• Arnold Schwarzenegger and Sylvester Stallone are regarded as the best in their field; two musclebound action heroes and leading men who seem to be stuck in a friendly rivalry with each other; it's a mystery to everyone why they don't just work together. That's just their characters in the movie of course. In the real world that was only true in the eighties.
    • 'Stone Cold' Steve Austin has his climactic fight showing nothing but wrestling moves, fighting UFC legend, Randy Couture.
  • Advertised Extra: Commercials paid special attention to the scene between Stallone, Willis and Schwarzenegger, as it was the first time the trio had appeared on-screen together. Of course, that's the only scene that Willis and Schwarzenegger appear in.
    • The sequel promises more action scenes for them, so... yeah.
  • All-Star Cast: The whole point of the film, though most of the "stars" are past their glory days.
  • Alternative Foreign Theme Song: The Japanese version uses the song "Kizuna" by Tsuyoshi Nagabuchi.
  • Always Save the Girl: "I didn't come here for you, dipshit! I came back for her!"
  • Anti-Hero: The Expendables, of Type V level.
  • Arrogant Kung Fu Guy: Lee (loves his knife-throwing a bit too much) and Yang ("I would have win!"). "The Brit" is also a bit of a dick, if "a bit" could be considered that for working under a Complete Monster.
  • Attempted Rape: Averted, and then played straight. It looks like the bad guys are going to do this to Sandra when he put her on the table. But then she gets waterboarded instead. Later on, two random soldiers burst in and attempt to rape her, but Ross objects. And his objection is very, very sharp.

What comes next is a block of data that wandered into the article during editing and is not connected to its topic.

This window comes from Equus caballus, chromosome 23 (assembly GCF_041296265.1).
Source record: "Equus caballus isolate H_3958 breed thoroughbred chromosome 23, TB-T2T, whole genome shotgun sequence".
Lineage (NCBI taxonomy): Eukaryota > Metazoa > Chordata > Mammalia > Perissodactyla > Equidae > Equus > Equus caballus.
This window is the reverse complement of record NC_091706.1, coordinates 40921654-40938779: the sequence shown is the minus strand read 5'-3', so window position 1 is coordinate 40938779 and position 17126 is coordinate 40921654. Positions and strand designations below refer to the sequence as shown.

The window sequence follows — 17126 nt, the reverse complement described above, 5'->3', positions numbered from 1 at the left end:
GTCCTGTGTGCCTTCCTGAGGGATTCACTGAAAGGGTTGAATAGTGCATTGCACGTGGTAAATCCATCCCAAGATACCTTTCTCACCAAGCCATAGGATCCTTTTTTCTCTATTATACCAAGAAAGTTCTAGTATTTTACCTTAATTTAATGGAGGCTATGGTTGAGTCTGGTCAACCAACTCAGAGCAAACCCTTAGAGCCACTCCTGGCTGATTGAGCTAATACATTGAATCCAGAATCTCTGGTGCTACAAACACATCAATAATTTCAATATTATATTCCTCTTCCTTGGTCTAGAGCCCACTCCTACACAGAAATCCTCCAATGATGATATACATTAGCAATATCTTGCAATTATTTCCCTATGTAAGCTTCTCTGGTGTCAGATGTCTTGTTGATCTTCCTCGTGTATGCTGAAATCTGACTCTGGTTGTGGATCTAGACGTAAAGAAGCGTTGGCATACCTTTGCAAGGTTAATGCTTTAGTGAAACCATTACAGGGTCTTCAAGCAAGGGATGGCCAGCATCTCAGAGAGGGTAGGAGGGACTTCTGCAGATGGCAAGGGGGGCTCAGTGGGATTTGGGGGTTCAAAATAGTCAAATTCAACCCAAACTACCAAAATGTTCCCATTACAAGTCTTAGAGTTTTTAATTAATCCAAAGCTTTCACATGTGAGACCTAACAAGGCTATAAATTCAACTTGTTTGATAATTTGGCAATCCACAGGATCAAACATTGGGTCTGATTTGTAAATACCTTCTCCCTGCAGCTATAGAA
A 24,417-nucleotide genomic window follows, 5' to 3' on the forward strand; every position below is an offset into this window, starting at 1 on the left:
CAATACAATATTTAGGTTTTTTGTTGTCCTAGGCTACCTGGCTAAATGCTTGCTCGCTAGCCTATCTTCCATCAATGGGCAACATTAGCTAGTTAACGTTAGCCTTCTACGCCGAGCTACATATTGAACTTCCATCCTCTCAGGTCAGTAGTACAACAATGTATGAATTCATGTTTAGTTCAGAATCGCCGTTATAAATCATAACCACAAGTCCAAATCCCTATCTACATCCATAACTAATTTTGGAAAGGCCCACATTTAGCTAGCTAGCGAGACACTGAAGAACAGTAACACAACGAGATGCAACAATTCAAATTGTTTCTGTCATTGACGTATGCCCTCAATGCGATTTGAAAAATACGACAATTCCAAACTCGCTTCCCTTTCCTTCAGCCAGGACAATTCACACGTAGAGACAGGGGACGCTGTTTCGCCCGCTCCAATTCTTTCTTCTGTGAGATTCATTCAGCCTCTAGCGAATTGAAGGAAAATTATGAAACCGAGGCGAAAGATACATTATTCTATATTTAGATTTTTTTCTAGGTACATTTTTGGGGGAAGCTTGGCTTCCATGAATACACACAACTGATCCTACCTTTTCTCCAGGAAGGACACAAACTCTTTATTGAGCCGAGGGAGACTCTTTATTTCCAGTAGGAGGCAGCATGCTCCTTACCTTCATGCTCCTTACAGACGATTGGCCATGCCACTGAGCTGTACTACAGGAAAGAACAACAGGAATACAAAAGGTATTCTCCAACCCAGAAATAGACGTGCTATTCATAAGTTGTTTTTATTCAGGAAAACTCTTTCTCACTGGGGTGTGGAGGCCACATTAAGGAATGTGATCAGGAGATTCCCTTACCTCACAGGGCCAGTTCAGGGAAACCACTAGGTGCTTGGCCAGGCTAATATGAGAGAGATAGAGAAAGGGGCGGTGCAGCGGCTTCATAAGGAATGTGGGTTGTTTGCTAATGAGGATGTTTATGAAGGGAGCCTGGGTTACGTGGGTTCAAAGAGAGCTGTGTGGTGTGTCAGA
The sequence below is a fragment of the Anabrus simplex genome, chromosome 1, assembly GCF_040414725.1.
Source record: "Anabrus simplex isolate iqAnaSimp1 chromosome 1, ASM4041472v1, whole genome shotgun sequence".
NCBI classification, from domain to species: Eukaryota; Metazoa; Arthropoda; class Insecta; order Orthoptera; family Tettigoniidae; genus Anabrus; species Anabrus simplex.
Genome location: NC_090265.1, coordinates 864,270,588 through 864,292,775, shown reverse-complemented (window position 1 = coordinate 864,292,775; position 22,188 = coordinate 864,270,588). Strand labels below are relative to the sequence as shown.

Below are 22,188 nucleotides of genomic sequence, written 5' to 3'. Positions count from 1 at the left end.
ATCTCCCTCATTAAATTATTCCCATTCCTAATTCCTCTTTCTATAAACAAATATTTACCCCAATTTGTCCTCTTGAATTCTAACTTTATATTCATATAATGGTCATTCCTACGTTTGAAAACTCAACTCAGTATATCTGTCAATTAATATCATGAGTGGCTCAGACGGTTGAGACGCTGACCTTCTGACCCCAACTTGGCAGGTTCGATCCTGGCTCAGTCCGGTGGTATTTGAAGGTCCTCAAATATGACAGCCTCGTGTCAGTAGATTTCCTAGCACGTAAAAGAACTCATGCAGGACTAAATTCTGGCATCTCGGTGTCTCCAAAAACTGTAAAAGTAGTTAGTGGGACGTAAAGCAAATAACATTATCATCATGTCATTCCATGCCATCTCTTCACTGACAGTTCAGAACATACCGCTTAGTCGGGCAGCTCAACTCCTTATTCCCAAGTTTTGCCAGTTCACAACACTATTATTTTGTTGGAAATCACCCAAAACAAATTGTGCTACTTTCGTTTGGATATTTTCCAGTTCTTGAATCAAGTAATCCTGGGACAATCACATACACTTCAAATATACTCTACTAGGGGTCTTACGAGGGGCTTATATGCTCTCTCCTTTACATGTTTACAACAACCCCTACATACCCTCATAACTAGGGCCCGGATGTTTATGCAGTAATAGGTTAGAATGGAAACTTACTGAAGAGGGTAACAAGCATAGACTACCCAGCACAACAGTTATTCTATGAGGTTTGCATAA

• Audible Sharpness: All. The. Time.
  • Awesome McCoolname: Hale Caesar.
  • Back from the Dead: Gunnar at the end.
  • Back-to-Back Badasses: Ross and Lee.
  • Badass: Just about every character played by a "name" actor.
  • Badass Boast:
    • Barney's "We are the shadow, the smoke in your eyes, the ghosts that hide in the night", which only appears in the trailers, and is the first line in the song "Diamond Eyes" by Shinedown, which was commissioned by Stallone himself. Too bad the song doesn't appear in the film, either (The extended cut fixes both issues, however).
    • "We will kill this American disease!"
    • "If you fuck with us in any way... my people will come and get your people."
  • Badass Crew: The Expendables.
  • Badass Grandpa:
    • One of the first images of the movie was a shot of Stallone's character, barechested and covered in tattoos. Nearly everyone was slack-jawed, saying, "That guy is over 60?!"
    • The film also stars 47-year-old Randy Couture, actively competing mixed martial artist and MMA's original Badass Grandpa.
  • Bald of Awesome: Lee, Mr. Church, Paine, Toll Road and Hale Caesar. Apparently hair is for sissies.
  • Banana Republic: Played straight as an arrow, with all the stereotypes in place. To the movie's credit, it goes back to the trope's real-world historical roots (not exactly a Deconstruction, but still...): the island's regime is actually controlled by an American profiteer, which was very often Truth in Television when the Banana Republic trope originated in the late 19th century. See also the Meaningful Name section.
  • Band of Brothers: Why Gunnar is still with the crew at movie's end.

Lee: (to Barney) "It's not easy being your friend."
Yin: (nods) "It's not."